I can’t tell you this is the greatest comic ever. There are rewards for catching up with the series, as I did recently, and it’s fun knowing the back stories of Mister Glum, Angel and Jennifer. The comic has a loose feeling, which has the potential for edging close to laziness. But thus far the comic hasn’t gotten lazy. Quite the contrary: the busier Erik Larsen gets, the better this comic gets.

I have a new favorite comic. Ladies and gentlemen, it’s the Savage Dragon.

Uncle $crooge Adventures #33 (1995, reprinting a story from 1952)

April 29, 2006
Yeah, it’s a double-shot today, since I ddin’t post yesterday and since a lot of you only want to read about comics.
 
This issue reprints "Only A Poor Old Man," the classic first Carl Barks Uncle $crooge story from 1952. Now I’ve never been a Barks fan, never really read his comics at all, really. Instead, I always viewed his legacy with a kind of detached interest. I’ve known that people adore the man’s work in the same way that I know people enjoy the work of certain painters or sculptors, as someone really great at something I don’t really enjoy.
 
But my friends have insisted for years that Barks is one of the greatest cartoonists of all tim, and that I was really missing out by not reading his work. So finally at last month’s Emerald City Comicon, I asked John Shaner, a Seattle convention fixture, to pick the cream of the crop from their 7/$10 selection of Disney comics. And John picked this issue, which reprints that famous classic story.
 
Well, I’m not a huge fan yet, but this is great comics. In every way, this is a crisp, nicely plotted, extremely enertaining story. It zips along with a charming plot that implies future and past adventures. It has time for each of the characters to have their scenes, and shows why each character is wonderful. It has some priceless character bits with Scrooge swimming through his money pit. And it’s charming as can be.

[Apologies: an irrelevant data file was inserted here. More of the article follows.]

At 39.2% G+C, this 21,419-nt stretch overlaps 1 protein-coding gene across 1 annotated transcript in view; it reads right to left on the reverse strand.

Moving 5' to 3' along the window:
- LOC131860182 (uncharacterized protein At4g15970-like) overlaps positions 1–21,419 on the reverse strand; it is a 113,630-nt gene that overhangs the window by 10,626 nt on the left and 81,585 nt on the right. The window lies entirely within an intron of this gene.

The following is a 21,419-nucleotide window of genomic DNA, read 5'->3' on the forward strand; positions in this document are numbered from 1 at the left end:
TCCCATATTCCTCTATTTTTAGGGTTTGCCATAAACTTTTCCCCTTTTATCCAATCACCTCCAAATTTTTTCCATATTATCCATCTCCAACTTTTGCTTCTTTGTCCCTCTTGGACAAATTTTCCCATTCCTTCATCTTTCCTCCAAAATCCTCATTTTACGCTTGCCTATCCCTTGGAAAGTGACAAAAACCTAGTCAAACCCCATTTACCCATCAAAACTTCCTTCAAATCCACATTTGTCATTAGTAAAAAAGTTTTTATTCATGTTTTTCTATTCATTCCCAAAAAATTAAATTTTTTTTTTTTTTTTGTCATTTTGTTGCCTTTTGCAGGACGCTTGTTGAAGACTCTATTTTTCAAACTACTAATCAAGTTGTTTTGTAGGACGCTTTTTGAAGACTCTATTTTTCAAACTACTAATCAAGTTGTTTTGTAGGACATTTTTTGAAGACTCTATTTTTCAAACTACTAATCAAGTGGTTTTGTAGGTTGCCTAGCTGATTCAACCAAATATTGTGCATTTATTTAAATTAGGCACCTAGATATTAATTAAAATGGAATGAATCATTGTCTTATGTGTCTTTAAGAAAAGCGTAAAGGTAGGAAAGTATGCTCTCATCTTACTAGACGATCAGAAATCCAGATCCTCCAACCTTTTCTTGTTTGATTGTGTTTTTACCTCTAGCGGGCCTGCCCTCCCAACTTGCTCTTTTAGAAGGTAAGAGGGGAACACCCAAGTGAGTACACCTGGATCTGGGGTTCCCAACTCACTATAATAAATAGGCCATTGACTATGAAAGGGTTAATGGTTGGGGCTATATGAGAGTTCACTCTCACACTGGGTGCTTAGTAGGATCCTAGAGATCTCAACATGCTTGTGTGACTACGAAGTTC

In other words, it’s the perfect first issue. "Only a Poor Old Man" introduces characters and themes that Barks would explore for many years, and does so in such a graceful and charming way that it works on two levels: for kids, the comic is breezy fun. For an adult who’s obsessed with comics, the comic has a brightness and charm impossible to resist.
 
I definitely want to read more by "the good duck artist."

Doctor Who (2006): “Tooth and Claw”

April 29, 2006
Oh yeah, this is the good stuff. This was a wonderful episode of the new Doctor Who, in which the Doctor and Rose travel to 1878 Scotland and meet Queen Victoria, get involved in stopping a werewolf (or an alien, of course) on the Moors, and generally galavant around and have a great time.